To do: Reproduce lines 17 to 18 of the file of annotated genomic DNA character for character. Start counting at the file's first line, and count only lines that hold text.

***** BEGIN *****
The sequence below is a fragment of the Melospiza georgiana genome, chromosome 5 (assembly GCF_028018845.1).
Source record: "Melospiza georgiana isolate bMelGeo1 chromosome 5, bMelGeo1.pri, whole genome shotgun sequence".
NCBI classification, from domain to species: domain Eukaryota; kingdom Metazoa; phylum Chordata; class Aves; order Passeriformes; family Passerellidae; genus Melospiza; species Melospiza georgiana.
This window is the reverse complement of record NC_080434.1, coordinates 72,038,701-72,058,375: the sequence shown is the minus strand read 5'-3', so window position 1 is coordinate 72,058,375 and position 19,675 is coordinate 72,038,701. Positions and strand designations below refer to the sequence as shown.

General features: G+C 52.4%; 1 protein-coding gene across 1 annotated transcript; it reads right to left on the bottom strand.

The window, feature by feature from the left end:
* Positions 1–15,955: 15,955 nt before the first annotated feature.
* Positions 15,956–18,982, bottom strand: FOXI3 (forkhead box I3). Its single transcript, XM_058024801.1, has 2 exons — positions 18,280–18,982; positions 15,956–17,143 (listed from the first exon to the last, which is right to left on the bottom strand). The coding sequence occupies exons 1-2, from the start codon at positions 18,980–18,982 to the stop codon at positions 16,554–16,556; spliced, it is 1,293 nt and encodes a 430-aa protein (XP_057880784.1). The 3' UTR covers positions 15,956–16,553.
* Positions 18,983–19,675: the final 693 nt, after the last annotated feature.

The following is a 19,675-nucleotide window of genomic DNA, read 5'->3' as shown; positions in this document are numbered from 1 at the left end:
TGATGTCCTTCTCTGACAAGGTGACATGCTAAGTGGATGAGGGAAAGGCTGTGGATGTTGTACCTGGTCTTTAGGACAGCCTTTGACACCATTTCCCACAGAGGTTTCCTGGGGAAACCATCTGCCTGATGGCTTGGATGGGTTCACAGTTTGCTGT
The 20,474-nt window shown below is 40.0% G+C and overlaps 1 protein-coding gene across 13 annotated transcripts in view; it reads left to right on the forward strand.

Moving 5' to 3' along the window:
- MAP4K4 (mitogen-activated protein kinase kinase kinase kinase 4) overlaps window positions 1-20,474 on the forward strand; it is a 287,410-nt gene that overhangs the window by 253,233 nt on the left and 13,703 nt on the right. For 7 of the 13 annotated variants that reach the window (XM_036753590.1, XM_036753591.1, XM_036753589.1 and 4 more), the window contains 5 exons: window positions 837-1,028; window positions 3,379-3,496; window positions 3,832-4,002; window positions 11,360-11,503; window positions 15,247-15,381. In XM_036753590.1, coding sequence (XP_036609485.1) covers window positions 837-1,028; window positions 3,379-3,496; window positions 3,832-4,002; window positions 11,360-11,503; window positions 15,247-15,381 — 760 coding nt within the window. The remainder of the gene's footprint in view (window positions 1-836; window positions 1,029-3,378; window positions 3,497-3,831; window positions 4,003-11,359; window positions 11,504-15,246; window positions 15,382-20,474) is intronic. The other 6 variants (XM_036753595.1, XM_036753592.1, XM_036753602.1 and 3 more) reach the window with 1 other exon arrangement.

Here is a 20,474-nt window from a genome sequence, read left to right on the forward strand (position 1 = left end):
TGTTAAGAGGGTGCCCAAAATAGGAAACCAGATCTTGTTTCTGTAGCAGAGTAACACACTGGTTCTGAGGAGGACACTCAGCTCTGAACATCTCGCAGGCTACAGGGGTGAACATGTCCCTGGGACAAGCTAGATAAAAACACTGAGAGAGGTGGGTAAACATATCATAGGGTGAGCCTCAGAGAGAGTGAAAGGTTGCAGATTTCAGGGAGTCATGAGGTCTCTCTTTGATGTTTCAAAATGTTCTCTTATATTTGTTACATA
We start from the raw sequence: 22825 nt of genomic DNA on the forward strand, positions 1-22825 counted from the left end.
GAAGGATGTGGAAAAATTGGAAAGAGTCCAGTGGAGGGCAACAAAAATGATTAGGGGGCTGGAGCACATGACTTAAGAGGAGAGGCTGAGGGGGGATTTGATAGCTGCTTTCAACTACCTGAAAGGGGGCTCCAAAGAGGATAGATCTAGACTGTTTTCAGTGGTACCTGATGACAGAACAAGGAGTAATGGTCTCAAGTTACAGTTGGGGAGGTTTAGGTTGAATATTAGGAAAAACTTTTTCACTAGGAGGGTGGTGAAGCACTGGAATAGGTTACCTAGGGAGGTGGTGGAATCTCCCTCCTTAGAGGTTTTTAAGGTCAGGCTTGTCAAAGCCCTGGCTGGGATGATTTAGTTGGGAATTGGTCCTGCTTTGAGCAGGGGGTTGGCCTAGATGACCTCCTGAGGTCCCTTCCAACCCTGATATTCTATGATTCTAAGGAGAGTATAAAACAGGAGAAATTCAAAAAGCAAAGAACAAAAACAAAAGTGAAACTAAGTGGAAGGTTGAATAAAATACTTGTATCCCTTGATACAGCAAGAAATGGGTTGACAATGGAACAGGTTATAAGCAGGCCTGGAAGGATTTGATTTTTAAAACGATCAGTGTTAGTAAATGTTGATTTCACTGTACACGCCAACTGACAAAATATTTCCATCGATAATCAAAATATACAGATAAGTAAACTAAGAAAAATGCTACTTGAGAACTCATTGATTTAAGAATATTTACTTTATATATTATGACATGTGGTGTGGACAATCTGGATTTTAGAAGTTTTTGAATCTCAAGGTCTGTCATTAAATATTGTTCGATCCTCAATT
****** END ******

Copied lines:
We start from the raw sequence: 22825 nt of genomic DNA on the forward strand, positions 1-22825 counted from the left end.
GAAGGATGTGGAAAAATTGGAAAGAGTCCAGTGGAGGGCAACAAAAATGATTAGGGGGCTGGAGCACATGACTTAAGAGGAGAGGCTGAGGGGGGATTTGATAGCTGCTTTCAACTACCTGAAAGGGGGCTCCAAAGAGGATAGATCTAGACTGTTTTCAGTGGTACCTGATGACAGAACAAGGAGTAATGGTCTCAAGTTACAGTTGGGGAGGTTTAGGTTGAATATTAGGAAAAACTTTTTCACTAGGAGGGTGGTGAAGCACTGGAATAGGTTACCTAGGGAGGTGGTGGAATCTCCCTCCTTAGAGGTTTTTAAGGTCAGGCTTGTCAAAGCCCTGGCTGGGATGATTTAGTTGGGAATTGGTCCTGCTTTGAGCAGGGGGTTGGCCTAGATGACCTCCTGAGGTCCCTTCCAACCCTGATATTCTATGATTCTAAGGAGAGTATAAAACAGGAGAAATTCAAAAAGCAAAGAACAAAAACAAAAGTGAAACTAAGTGGAAGGTTGAATAAAATACTTGTATCCCTTGATACAGCAAGAAATGGGTTGACAATGGAACAGGTTATAAGCAGGCCTGGAAGGATTTGATTTTTAAAACGATCAGTGTTAGTAAATGTTGATTTCACTGTACACGCCAACTGACAAAATATTTCCATCGATAATCAAAATATACAGATAAGTAAACTAAGAAAAATGCTACTTGAGAACTCATTGATTTAAGAATATTTACTTTATATATTATGACATGTGGTGTGGACAATCTGGATTTTAGAAGTTTTTGAATCTCAAGGTCTGTCATTAAATATTGTTCGATCCTCAATT